IOC president Thomas Bach claims that the power of the organization to influence hosting countries is limited, but confirmed that U.N. Secretary General Ban Ki-moon will give a keynote address addressing Russia's antigay laws.
Just days before the opening ceremonies in Sochi, Russia, activists in Paris took to the streets to highlight the Olympic host country's human rights violations.
In a rare move for the Russian judicial system, three men were convicted of brutally murdering a man they perceived to be gay.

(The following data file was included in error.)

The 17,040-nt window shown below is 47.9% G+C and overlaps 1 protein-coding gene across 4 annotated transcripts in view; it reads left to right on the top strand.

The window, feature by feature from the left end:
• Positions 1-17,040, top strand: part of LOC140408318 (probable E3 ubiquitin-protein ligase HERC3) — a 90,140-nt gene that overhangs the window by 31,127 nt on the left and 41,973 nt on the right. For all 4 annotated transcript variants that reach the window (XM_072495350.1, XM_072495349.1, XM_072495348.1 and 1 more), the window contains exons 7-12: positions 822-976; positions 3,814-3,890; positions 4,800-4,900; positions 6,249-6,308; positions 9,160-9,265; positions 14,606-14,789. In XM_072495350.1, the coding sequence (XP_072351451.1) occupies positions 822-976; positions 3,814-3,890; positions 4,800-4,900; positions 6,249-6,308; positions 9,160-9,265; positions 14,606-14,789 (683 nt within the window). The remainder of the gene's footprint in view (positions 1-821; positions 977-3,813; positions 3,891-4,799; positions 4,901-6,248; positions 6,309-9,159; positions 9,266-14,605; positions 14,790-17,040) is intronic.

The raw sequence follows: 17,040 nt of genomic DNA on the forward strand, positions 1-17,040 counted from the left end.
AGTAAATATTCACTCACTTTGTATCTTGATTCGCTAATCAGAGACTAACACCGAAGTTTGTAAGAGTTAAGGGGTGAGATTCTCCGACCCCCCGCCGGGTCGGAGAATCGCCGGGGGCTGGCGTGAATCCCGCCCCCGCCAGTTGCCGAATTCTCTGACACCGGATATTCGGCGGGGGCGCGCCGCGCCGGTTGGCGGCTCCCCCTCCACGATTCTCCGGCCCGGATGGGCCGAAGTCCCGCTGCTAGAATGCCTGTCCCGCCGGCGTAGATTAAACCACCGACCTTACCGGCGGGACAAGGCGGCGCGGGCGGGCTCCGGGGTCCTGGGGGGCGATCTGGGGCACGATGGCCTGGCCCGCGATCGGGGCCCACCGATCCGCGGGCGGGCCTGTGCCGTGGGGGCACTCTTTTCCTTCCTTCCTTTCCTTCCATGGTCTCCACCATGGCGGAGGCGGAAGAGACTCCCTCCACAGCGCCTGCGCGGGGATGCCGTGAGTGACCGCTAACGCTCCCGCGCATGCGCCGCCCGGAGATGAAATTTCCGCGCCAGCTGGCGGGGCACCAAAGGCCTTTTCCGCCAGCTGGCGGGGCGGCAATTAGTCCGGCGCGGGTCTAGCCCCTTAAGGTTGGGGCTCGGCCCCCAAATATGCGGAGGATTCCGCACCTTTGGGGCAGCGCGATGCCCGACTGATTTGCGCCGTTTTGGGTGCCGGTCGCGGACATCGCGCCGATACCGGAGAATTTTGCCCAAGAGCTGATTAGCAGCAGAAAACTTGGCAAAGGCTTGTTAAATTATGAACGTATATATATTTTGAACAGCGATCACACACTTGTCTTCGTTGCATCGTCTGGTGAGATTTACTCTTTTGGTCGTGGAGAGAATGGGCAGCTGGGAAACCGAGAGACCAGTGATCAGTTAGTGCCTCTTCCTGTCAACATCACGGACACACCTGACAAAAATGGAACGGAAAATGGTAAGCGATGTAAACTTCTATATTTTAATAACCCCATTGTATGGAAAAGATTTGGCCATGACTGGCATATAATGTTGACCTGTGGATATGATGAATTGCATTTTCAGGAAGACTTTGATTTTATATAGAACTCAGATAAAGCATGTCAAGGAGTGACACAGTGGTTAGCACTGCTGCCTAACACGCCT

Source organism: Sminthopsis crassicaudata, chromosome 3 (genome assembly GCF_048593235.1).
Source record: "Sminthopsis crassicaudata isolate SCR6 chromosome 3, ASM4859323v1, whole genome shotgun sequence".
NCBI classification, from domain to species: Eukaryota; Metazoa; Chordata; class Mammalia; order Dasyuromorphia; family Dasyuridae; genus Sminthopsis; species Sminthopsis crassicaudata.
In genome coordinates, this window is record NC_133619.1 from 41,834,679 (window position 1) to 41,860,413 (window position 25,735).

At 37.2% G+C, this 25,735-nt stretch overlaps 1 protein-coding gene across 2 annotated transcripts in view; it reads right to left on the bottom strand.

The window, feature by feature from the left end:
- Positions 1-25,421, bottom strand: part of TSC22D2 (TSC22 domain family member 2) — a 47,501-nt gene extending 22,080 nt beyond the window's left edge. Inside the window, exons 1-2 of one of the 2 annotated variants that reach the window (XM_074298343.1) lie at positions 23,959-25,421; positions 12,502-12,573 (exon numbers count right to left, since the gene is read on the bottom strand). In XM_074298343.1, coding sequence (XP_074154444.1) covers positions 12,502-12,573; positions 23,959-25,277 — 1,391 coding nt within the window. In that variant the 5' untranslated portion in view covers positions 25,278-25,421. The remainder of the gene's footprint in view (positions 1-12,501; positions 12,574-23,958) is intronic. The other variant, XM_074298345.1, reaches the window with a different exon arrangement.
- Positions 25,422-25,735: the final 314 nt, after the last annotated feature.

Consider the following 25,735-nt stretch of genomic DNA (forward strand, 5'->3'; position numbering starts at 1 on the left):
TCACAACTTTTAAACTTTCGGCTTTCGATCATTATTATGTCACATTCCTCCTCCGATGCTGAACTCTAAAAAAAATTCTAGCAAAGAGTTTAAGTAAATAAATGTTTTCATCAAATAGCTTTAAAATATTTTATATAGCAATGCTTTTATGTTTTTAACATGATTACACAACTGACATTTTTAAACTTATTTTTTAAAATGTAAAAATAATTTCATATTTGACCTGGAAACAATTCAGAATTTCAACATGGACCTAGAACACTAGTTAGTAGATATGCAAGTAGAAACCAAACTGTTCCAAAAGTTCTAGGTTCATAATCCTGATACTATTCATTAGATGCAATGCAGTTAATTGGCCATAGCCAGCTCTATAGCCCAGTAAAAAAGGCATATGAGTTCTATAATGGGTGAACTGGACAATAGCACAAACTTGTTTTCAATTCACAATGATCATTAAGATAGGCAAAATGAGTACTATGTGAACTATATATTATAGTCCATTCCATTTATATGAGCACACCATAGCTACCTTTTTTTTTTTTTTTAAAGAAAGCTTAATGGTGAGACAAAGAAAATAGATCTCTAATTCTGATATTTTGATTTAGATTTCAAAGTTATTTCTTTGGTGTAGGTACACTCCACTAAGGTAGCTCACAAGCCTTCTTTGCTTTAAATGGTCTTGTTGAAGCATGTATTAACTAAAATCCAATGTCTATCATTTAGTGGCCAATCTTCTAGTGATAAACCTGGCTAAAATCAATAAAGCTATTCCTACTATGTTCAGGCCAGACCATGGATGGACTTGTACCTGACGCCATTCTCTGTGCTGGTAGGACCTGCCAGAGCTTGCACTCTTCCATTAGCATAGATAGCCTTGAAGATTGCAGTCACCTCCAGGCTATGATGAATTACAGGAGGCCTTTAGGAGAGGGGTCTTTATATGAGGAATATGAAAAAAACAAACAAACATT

While there is no one way to register unhappiness with Russia's laws and antigay violence, some are much colder than others.
The lawmaker who introduced St. Petersburg's ban on 'gay propaganda' filed a complaint against a journalist who hosts a social networking group that shares letters from LGBT teens.
The LGBT activist says he doesn't expect the suit to succeed in Russian courts but hopes to bring the case to the European Court of Human Rights.
The guide aims to help reporters tell the stories of LGBT Russians suffering under the nation's antigay policies.
Canadian International Olympic Committee member Dick Pound says he doesn't agree with Russia's 'gay propaganda' ban, but other countries have much worse laws penalizing LGBT people.